Air ambulance plan evokes pessimism

June 08, 2018

The Kathmandu Post, 08 June 2018

A senior health ministry official on Thursday expressed pessimism on the plan to start air ambulance service in the country to transfer pregnant and postpartum women from rural areas to healthcare centres during emergencies.


Ministry of Health’s Policy, Planning and International Co-operation Division Chief Mahendra Shrestha said buying air ambulance now might not be possible because of several constraints.

“One air ambulance would cost minimum Rs400 million for having one air ambulance. It would have to provide emergency services all day long throughout the country. This would put excessive pressure on its operations. Further, maintenance of assets would require massive budget and manpower,” said Shrestha, who is also the spokesperson of the division.


The official’s pessimism seems strange because the government backs air ambulance service because it would benefit women residing in remote rural areas that have limited access to roads.


Finance Minister Yuba Raj Khatiwada had mentioned providing air ambulance service for pregnant and post-partum women residing in rural Nepal in his speech while presenting the


annual budget for financial year 2018-19.


Although the government spoke about air ambulance in its budget, it would be difficult to implement the plan. It is still not clear whether the government would procure its own air ambulance, said Shrestha.


He sounded optimistic when he suggested the ministry could hire private air service to transfer pregnant or post-partum women from remote areas to the nearest healthcare centre.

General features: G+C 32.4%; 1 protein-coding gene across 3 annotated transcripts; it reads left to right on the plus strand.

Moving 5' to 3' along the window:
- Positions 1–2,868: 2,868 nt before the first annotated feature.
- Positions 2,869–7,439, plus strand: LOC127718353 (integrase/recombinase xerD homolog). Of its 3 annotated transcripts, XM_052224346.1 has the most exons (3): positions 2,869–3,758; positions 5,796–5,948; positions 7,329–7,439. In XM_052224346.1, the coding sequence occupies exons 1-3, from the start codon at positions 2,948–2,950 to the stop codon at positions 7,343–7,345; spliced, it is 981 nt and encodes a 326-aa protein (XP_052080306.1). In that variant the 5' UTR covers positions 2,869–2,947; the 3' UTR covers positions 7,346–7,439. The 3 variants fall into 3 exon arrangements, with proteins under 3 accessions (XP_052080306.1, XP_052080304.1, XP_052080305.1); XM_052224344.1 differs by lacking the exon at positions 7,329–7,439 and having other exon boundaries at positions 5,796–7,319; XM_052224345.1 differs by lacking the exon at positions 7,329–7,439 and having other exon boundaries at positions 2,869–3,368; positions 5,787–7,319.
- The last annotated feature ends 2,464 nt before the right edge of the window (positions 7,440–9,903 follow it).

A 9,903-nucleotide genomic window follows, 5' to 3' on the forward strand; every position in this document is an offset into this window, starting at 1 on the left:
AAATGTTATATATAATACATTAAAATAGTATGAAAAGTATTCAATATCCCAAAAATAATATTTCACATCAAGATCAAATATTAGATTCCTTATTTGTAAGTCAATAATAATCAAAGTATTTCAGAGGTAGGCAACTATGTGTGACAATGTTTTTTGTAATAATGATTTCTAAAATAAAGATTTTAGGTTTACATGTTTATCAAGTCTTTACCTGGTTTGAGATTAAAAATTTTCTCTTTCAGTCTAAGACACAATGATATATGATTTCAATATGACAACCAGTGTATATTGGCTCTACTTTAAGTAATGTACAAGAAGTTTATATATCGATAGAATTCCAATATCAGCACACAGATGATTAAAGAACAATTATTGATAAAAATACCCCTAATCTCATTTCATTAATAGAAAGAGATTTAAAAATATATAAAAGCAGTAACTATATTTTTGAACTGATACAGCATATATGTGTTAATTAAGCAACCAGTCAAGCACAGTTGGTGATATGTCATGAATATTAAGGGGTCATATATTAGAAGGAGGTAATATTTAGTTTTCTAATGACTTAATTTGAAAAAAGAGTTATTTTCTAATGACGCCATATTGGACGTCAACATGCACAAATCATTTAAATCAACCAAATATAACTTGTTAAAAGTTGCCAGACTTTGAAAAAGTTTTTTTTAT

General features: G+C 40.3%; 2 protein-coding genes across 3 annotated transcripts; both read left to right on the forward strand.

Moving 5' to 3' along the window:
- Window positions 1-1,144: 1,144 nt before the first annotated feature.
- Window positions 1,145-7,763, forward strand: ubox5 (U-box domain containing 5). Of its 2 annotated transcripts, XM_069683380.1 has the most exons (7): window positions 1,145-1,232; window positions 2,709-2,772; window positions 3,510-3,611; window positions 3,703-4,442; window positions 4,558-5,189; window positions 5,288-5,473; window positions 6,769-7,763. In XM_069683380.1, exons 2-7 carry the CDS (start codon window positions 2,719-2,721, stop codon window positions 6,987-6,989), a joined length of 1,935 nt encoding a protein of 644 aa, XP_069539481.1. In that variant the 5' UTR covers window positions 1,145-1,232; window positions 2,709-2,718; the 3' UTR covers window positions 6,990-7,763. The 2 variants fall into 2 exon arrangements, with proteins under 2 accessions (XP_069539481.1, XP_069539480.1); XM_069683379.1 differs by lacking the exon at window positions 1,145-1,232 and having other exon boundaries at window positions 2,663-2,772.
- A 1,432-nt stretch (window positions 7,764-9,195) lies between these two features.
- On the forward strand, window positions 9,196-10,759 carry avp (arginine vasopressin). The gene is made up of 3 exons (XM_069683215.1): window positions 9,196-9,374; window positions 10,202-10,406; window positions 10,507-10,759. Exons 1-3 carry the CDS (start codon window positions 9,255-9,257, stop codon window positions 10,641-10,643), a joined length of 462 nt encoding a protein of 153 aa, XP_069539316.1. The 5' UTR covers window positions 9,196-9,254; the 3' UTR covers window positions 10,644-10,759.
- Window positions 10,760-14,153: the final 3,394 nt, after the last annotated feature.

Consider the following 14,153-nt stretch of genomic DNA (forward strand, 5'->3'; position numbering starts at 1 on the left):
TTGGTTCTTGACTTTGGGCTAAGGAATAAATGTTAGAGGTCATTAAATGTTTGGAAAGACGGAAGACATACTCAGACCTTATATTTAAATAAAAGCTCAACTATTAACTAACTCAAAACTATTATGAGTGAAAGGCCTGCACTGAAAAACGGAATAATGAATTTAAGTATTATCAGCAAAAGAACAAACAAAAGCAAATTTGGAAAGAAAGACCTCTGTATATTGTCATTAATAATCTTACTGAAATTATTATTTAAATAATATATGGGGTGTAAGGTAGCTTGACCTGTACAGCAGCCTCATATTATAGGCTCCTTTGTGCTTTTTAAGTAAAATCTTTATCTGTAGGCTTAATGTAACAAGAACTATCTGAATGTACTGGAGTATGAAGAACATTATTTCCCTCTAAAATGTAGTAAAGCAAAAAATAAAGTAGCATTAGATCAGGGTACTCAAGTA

“We could hire private air services. Acquiring an air ambulance is not impossible. The government should be able to resolve technical problems that may arise with this plan,” said Shrestha.


Health Minister Khagaraj Adhikari had first mooted the idea of air services for pregnant women living in remote rural areas in 2014 when Sushil Koirala-led government was in power.


During Adhikari’s tenure, the ministry had allocated Rs5 million to each region for hiring air services to transfer pregnant and post-partum women in need of emergency medical services.


The plan never gathered momentum as only two development regions used the money whereas funds for three other regions remained unspent. “Women living in remote places with poor access to roads and medical facilities need such air service. Often the mother and the baby’s lives are in danger,” said Adhikari.


Reducing Maternal Mortality Ratio (MMR) to below 70 per 100,000 live births and reducing preventable Infant Mortality Rate (IMR) to less than 1 percent of newborns and children are some of the major policies of the government as per Sustainable Development Goal (SDG) 2016-2030. According to Nepal Demographic and Health Survey 2016 data, MMR is 259 per 100,000 and Infant Mortality Rate (IMR) is 32 per 1,000 live births.


 Poor connectivity, access and lack of good quality medical facilities have contributed to mortality rates of pregnant women and newborn babies facing emergencies in rural Nepal.


Experts have said that the use of air ambulance could significantly reduce Nepal’s MMR and IMR rates and help achieve SDG goals.


“After realising the need to allocate air ambulance in the budget, the onus will be on healthcare experts to raise difficulties they might face while providing air services. The government should respond and do the needful,” said Adhikari, highlighting role of air ambulance in combating the MMR and IMR rates.